Everton Football Club is one of English footballs great institutions. Founder members of the Football League in 1888, they are second only to Arsenal in terms of their unbroken record in the top flight – they will celebrate their sixtieth consecutive season next year – and have won a clutch of trophies along the way as well. For a look back into their archive, we’re going to take in one defeat but three wins and one of the greatest matches in the entire history of the FA Cup. First up is a match from September 1969 against newly-promoted Derby County. Derby went on to win this match, but Everton ended the 1969/70 season as the champions of England. We’re then fast-forwarding to arguably the clubs greatest ever season. In 1984, the club had won the FA Cup and this qualified them for the following years European Cup Winners Cup. In the semi-finals they were drawn against Bayern Munich and, after drawing 0-0 in the first leg in the Olympic Stadium, returned to Goodison Park to play out one of the greatest nights in the entire history of the club in the second leg. Meanwhile in the league, they had become serious championship challengers, and one performance on Match Of The Day against Sunderland definitively marked out their credentials. For our final two Everton matches, we’re skipping forward to the...

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100 Owners: No.100 – John Houlding (Everton & Liverpool)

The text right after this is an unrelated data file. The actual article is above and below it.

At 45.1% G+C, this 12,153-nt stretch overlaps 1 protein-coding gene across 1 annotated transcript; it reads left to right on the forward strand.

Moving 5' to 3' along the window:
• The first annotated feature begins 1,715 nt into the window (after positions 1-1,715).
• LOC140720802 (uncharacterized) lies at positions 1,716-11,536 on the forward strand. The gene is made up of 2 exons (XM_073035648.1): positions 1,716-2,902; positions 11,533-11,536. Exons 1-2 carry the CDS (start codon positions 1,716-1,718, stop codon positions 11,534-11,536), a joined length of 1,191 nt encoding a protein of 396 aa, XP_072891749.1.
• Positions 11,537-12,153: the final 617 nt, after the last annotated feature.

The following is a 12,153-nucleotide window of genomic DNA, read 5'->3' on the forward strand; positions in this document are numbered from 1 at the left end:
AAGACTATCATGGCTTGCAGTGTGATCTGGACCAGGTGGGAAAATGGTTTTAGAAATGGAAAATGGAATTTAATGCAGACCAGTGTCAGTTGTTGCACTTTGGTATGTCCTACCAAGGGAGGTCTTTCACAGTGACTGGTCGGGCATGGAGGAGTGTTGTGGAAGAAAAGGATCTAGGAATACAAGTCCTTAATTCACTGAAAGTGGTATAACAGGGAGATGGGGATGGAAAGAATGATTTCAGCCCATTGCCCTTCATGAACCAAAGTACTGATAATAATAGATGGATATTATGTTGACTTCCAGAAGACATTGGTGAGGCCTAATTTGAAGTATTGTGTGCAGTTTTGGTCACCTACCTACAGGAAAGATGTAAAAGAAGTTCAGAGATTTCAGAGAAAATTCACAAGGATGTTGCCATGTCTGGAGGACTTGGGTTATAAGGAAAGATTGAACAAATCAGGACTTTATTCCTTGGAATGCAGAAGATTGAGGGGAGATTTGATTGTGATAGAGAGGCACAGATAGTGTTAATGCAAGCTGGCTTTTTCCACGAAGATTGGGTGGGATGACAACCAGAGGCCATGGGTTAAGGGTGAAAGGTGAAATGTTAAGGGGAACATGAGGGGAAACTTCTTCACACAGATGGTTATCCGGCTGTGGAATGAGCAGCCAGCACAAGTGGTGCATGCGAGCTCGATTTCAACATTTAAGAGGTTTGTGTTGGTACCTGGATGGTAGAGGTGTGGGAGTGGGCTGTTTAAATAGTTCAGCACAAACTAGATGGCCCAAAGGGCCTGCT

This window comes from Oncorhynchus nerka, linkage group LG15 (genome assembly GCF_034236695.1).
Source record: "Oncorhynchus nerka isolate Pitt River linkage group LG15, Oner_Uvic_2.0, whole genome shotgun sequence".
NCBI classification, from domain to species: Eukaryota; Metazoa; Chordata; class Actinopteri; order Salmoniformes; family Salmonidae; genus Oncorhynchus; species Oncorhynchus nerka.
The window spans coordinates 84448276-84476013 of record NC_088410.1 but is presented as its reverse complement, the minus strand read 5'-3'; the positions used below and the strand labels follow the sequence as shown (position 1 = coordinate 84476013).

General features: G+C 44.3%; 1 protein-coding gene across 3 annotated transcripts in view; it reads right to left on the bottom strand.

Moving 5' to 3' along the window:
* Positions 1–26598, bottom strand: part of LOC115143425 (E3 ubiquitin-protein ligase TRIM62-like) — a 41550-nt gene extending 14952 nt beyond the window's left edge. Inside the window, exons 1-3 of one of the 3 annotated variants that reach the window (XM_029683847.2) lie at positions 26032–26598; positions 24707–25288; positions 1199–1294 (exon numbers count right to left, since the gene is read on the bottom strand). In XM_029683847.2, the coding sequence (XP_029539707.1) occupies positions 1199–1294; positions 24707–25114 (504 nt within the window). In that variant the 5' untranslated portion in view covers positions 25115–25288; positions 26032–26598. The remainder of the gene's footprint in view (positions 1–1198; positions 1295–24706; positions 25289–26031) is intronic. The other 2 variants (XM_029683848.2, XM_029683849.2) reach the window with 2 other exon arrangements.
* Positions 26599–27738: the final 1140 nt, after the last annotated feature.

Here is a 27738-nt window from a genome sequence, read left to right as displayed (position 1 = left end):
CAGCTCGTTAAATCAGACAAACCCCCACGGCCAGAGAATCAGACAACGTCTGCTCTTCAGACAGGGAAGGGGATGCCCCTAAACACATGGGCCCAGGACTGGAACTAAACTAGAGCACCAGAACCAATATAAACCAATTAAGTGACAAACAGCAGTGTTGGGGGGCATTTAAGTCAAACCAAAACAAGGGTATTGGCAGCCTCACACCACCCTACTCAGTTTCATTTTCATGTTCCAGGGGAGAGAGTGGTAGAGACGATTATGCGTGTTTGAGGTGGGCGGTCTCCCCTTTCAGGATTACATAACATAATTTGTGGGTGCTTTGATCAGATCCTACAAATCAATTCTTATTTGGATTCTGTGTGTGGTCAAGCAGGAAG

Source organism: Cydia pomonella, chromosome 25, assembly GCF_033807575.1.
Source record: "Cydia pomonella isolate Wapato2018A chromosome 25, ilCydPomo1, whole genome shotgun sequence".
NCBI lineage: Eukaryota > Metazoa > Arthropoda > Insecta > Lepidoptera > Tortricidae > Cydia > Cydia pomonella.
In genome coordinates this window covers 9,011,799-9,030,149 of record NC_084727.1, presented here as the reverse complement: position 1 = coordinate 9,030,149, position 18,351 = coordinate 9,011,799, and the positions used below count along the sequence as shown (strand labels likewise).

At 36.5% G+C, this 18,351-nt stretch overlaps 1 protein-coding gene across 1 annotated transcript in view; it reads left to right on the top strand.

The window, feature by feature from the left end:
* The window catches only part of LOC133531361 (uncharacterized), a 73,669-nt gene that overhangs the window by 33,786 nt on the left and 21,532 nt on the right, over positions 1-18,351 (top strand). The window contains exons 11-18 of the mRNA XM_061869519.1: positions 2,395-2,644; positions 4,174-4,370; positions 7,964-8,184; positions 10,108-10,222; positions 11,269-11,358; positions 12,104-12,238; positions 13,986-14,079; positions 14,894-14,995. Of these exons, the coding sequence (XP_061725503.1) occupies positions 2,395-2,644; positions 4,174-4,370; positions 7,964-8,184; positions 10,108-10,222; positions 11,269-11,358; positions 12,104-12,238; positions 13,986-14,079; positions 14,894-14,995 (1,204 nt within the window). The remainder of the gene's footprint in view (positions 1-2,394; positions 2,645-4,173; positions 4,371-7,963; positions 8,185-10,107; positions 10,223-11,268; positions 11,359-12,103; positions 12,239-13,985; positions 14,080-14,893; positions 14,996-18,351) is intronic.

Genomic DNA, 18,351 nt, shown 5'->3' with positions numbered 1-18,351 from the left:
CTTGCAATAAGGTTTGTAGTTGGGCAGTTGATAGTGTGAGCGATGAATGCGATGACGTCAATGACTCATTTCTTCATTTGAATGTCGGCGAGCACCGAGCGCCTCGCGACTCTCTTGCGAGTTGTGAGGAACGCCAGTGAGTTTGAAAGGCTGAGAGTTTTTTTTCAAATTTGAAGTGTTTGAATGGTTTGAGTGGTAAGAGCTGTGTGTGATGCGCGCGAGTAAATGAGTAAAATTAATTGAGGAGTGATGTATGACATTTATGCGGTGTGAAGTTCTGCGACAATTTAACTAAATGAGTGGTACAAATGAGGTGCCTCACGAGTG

There is a point of view held by some that the olden days were better and somehow purer than the world that we live in today. Considering the twenty-four saturation news coverage that football entertains these days, this is perhaps unsurprising. Every tiny story can be blown up out of all proportion, and every word that anybody even remotely connected to the game utters is forensically analysed and interpreted in as many different ways as conceivable. For many years, however, the game remained largely invisible to all those that didn’t attend matches, and the political¬†manoeuvring that took place behind the scenes was veiled in even greater secrecy. For the first of our century of profiles, we’re reaching back to a time before television and cinema, to the frenetic and frequently chaotic days that saw the introduction of the professionalism of football in England. St. Domingo’s FC was founded, as so many of our clubs were, as the off-shoot of a church – in this case, a Methodist church. They played their formative years on an open pitch on Stanley Park in Liverpool – which now separates Goodison Park from Anfield – where they attracted the attention of a local brewer whose house backed onto the park, John Houlding. Within four years, the club was considering turning professional and required an enclosed ground of its own if it was to...